U.S. Accounts for Fifth of All Dangerously Mutated R.1 COVID Variant Cases

The United States has recorded more than one in five of known global cases of a COVID-19 strain that may infect vaccinated people more than previous versions.

There have been 2,266 cases of the R.1 variant reported across 47 U.S. states, according to the latest available data collated by nonprofit Scripps Research.

Globally, there have been 10,573 known cases of the variant, which was first detected in Japan at the end of November 2020.

Scientists fear the variant's mutations could lead to increased resistance to protective antibodies, which are found in the recently infected and the vaccinated.

The R.1 strain, however, is far from the most dominant strain in the U.S. or globally.

Between February 1, 2020, and August 7, 2021, the R.1 strain accounted for less than 0.5 percent of total cases in the U.S. The last reported case was on July 16.

In Japan, where there have been far fewer COVID-19 cases, the strain has accounted for a larger proportion of case, the latest data shows.

Between February 1, 2020, and July 27, 2021, there were 7,521 known R.1 cases—representing about eight percent of all cases.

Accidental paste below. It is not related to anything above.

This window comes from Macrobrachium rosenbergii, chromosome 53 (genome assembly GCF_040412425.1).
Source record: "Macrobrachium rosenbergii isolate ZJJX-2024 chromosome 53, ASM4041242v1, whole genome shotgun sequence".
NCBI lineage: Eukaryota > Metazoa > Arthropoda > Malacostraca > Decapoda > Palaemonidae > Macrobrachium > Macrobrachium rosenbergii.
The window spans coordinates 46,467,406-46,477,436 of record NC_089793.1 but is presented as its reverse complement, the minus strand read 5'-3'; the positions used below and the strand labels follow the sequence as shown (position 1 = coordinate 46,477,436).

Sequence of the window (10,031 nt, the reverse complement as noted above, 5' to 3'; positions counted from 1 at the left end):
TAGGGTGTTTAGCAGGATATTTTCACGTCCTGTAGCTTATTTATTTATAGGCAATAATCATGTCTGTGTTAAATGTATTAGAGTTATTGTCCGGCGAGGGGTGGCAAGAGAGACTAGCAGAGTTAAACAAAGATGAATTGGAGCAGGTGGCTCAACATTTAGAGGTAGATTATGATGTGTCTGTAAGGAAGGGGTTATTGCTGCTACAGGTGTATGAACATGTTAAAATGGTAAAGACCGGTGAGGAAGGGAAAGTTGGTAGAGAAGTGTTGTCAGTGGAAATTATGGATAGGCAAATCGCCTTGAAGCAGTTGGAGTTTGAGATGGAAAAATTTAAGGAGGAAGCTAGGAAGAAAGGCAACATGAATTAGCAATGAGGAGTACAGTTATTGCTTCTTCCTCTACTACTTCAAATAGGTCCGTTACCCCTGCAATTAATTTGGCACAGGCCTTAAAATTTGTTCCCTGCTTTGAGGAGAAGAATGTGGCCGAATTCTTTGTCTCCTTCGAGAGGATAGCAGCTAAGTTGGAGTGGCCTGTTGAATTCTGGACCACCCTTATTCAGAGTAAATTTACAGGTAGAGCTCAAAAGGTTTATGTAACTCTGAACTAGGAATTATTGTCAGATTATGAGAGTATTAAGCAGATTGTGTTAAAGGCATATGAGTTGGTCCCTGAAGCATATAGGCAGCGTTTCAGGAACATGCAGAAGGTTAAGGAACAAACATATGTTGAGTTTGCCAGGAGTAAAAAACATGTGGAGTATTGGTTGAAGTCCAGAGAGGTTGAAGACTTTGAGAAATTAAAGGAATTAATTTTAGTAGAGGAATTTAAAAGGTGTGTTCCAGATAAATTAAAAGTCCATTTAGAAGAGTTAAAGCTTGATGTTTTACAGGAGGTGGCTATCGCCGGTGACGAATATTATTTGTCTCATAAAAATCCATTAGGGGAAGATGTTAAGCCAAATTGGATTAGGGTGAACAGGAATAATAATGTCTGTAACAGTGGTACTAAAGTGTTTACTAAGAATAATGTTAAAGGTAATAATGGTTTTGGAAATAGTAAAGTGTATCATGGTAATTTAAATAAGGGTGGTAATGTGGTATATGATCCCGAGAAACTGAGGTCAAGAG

Dr. Amesh A. Adalja, a senior scholar at Johns Hopkins Center for Health Security, has suggested it is unlikely the R.1 variant will overtake the Delta variant as the most severe or transmissible mutation of the SARS-Cov-2 virus.

"I don't suspect it will be a major problem because it doesn't have the ability to displace Delta," he told Health magazine. "It's really hard for these types of mutations to get any foothold in a country that has the Delta variant present."

Experts, however, are working to asses the threat from any new variants.

In April, the Centers for Disease Control and Prevention (CDC) compiled a report on the R.1 variant after a nursing home in Kentucky was hit by an outbreak.

Of the 26 residents infected, 18 were fully vaccinated; of the 20 infected care workers, four were vaccinated.

Those who had been vaccinated "were less likely to be infected than were unvaccinated persons," the CDC found, while vaccinated people were also "significantly less likely to experience symptoms or require hospitalization," it said.

The outbreak in March was found to have been triggered by an unvaccinated staff member, the Kentucky Department of Public Health said.

Some post-vaccination infections are expected. No vaccine is 100 percent effective against COVID-19, despite having demonstrated high efficacy in clinical trials.

TEM image from America's first COVID-19 case.
File photo: A transmission electron microscopic (TEM) image of an isolate from the first U.S. case of COVID-19 in March, 2020. The spherical viral particles, colorized blue, contain cross-sections through the viral genome, seen as black dots. CDC/Smith Collection/Gado/Getty Images